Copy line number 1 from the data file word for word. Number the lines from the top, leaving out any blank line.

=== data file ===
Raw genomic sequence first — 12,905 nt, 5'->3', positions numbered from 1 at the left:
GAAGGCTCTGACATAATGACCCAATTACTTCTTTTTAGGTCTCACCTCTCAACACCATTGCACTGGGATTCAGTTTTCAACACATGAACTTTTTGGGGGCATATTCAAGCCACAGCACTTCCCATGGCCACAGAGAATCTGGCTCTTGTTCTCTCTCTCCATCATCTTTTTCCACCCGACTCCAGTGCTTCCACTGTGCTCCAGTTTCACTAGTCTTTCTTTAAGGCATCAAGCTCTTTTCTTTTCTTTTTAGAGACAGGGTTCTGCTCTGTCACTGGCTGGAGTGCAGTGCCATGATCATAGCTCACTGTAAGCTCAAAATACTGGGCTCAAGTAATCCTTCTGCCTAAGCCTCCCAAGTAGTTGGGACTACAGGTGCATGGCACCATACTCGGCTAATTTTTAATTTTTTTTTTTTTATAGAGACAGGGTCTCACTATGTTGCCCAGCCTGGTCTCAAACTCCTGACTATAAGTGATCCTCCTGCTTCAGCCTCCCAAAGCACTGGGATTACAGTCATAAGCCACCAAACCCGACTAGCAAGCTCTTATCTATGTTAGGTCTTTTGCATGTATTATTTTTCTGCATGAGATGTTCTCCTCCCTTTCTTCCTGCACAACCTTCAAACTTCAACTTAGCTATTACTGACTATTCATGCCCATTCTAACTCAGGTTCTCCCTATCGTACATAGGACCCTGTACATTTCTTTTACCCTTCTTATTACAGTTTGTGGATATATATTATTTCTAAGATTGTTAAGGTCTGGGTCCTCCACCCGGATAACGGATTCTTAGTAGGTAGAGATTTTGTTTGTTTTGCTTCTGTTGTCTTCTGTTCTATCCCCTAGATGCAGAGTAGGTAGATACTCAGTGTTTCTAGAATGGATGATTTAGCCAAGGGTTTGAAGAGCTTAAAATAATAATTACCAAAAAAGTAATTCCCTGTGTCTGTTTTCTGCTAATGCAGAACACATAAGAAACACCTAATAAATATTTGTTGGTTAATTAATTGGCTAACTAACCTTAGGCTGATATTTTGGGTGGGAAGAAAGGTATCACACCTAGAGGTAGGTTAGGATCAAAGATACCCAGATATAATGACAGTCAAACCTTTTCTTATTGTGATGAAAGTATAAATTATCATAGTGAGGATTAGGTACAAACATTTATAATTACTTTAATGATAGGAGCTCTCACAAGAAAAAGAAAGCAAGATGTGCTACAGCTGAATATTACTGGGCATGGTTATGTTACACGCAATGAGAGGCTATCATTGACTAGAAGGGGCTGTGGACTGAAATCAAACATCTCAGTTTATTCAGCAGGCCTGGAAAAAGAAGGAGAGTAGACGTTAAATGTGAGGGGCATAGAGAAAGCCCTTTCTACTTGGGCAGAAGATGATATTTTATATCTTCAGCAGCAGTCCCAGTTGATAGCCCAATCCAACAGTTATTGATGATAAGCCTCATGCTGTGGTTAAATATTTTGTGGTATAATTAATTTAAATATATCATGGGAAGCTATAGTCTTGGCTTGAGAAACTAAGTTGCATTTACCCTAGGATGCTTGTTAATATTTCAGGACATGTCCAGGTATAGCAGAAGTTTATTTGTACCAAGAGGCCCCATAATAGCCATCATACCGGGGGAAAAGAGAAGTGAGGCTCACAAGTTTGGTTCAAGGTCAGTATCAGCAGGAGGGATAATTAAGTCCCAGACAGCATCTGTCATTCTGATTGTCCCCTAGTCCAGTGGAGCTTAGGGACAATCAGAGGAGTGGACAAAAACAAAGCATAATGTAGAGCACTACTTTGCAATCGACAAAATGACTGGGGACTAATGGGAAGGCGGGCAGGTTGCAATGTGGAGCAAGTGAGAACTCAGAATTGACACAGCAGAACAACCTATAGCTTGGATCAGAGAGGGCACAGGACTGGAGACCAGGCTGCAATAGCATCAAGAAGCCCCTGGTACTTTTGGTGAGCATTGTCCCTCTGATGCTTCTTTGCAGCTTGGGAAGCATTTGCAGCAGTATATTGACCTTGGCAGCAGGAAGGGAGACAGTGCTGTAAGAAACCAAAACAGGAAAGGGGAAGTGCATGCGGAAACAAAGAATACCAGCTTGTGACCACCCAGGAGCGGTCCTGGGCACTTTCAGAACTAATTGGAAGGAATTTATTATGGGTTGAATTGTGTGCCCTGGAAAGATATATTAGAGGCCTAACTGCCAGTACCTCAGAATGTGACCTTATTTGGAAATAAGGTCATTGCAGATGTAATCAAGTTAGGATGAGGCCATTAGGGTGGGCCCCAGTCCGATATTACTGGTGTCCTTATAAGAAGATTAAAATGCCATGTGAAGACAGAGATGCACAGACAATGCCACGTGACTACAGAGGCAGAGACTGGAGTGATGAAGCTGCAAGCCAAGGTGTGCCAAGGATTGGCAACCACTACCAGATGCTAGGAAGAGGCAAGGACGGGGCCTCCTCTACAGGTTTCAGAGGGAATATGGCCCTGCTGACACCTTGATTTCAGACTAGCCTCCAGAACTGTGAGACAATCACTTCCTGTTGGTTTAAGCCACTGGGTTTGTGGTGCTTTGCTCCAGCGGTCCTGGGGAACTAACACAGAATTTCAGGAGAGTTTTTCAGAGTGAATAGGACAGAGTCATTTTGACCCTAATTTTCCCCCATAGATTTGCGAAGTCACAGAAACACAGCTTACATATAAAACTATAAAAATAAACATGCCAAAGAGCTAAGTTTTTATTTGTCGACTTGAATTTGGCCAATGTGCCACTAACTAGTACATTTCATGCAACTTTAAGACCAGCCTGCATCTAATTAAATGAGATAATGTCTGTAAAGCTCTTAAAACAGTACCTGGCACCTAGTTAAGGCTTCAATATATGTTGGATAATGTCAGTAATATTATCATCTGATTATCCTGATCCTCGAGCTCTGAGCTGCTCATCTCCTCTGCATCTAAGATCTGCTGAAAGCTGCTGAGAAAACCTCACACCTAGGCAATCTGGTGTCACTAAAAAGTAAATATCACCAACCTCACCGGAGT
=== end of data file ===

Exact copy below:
Raw genomic sequence first — 12,905 nt, 5'->3', positions numbered from 1 at the left: